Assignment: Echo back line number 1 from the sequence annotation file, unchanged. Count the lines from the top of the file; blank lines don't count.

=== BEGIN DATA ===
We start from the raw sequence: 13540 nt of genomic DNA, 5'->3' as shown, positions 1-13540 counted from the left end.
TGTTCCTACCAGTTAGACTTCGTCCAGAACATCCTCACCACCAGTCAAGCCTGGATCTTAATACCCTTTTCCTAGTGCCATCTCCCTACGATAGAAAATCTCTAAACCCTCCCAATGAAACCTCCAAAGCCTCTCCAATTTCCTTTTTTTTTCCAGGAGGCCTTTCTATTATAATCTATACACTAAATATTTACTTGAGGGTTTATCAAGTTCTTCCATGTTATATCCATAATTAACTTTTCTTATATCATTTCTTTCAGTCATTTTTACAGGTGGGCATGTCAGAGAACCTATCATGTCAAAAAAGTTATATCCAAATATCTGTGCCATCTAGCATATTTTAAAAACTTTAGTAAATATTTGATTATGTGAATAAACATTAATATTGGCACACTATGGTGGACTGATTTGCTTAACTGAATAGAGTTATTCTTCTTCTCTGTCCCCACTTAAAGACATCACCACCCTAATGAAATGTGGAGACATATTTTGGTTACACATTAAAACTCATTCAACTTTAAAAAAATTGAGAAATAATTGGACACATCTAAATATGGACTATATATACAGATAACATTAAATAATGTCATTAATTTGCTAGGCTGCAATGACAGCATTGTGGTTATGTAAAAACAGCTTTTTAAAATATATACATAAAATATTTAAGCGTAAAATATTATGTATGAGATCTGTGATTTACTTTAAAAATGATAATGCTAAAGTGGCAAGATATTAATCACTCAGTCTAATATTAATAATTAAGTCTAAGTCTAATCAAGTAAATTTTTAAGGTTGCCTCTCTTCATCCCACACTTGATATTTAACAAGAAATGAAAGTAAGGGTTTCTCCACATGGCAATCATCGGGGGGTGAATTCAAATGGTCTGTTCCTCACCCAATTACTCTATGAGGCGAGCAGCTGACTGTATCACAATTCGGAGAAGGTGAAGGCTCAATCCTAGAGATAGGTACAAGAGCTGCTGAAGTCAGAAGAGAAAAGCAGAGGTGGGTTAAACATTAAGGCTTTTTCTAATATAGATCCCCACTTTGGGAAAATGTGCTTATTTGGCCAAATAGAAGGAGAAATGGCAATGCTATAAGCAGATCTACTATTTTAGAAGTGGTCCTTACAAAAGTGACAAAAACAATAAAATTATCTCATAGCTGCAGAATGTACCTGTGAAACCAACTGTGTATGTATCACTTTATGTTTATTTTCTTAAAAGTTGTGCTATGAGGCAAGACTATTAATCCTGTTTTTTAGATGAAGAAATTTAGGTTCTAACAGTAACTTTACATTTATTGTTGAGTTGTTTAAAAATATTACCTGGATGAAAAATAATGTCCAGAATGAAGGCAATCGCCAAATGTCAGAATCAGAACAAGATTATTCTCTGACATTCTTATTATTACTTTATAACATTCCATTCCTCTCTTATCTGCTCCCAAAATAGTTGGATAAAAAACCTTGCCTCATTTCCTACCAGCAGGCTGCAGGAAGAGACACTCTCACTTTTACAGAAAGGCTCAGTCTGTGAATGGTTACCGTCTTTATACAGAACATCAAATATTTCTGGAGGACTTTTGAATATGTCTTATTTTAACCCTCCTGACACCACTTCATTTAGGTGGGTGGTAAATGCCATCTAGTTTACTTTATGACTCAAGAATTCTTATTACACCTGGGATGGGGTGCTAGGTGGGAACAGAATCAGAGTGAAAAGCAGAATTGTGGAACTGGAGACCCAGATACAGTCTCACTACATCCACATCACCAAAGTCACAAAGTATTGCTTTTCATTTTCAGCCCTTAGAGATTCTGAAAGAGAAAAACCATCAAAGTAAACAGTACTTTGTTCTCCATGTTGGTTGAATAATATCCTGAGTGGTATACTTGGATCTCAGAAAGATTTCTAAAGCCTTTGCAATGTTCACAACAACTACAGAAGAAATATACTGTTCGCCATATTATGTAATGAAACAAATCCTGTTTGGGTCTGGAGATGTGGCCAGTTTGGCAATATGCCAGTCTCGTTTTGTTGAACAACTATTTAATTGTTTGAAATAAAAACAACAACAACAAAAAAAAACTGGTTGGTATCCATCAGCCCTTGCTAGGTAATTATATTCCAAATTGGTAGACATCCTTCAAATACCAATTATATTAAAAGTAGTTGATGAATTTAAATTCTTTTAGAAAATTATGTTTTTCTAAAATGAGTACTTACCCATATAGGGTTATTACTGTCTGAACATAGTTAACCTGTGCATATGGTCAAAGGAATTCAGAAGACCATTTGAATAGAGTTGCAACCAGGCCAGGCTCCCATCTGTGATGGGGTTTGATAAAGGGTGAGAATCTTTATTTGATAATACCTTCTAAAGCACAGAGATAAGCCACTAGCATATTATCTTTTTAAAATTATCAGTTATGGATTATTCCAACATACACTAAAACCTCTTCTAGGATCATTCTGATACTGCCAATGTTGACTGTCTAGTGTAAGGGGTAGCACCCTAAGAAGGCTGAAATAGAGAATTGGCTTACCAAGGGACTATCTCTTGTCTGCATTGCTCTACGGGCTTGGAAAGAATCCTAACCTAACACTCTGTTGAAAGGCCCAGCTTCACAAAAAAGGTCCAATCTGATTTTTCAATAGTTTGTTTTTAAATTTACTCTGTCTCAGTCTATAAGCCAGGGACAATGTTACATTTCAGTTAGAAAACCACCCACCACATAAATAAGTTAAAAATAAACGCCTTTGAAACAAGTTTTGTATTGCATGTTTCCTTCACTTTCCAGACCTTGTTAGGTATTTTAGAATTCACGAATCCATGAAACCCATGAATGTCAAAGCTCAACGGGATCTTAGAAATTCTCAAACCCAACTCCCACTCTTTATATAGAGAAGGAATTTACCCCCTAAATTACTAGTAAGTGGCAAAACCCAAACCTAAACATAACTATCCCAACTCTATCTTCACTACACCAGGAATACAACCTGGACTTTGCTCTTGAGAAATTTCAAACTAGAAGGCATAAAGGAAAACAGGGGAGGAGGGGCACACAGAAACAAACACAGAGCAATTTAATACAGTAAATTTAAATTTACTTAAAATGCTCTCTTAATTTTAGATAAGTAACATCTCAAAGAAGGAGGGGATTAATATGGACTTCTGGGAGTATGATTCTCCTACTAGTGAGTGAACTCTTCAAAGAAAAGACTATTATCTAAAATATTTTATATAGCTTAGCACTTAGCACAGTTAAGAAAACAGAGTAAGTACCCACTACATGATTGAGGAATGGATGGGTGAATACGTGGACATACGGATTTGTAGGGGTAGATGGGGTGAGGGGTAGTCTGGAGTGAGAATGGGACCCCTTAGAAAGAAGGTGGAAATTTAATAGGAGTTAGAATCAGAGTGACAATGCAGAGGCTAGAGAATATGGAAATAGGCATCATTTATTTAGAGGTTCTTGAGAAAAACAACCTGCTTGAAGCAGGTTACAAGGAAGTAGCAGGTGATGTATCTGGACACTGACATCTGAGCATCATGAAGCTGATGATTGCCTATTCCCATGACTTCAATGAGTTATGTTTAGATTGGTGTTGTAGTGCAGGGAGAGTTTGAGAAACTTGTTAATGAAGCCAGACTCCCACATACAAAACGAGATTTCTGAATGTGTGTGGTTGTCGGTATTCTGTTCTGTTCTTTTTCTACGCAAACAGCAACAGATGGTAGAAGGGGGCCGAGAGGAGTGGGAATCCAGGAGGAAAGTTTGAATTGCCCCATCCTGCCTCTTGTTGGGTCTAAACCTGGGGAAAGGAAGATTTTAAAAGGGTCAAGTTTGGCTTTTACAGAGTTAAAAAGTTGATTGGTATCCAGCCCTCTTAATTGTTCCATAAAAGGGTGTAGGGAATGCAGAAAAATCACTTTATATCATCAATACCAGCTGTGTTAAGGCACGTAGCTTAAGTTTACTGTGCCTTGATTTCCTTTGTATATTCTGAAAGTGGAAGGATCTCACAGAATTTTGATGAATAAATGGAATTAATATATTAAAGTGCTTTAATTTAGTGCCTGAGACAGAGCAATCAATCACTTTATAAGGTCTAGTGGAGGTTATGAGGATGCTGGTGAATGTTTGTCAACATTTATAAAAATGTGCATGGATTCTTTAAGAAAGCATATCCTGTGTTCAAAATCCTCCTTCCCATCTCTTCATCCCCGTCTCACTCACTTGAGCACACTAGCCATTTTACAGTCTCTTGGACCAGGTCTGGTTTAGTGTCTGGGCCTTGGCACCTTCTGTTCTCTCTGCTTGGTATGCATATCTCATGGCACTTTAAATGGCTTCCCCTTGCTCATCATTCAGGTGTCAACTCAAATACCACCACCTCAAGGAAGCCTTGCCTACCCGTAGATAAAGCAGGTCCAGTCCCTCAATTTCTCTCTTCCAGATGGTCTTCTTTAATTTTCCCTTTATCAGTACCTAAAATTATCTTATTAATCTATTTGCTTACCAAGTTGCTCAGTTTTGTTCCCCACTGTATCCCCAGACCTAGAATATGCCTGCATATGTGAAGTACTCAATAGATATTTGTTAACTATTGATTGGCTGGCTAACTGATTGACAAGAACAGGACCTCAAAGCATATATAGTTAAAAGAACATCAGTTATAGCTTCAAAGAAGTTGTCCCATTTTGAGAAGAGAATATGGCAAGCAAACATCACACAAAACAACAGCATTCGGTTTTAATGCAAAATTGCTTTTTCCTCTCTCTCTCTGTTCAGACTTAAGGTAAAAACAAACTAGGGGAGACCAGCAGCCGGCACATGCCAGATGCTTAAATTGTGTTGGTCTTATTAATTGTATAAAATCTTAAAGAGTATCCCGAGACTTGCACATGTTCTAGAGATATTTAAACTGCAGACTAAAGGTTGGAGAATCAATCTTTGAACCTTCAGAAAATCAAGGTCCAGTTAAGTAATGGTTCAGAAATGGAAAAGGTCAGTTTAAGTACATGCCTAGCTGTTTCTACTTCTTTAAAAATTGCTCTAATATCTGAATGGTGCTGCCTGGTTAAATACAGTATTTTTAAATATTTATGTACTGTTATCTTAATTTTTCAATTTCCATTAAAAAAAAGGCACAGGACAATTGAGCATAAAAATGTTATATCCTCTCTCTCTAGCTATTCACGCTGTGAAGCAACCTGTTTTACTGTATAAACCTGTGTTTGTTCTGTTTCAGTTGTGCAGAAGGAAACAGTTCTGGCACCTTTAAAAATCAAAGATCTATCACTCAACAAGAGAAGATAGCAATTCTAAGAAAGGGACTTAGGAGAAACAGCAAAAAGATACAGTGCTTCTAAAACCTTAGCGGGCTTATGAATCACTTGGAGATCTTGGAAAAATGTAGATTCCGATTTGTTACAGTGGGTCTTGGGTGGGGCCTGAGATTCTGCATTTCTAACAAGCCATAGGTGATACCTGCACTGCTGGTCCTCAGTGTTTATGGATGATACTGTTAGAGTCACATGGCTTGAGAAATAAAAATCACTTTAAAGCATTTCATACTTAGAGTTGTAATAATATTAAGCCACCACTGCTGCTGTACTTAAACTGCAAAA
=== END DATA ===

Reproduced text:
We start from the raw sequence: 13540 nt of genomic DNA, 5'->3' as shown, positions 1-13540 counted from the left end.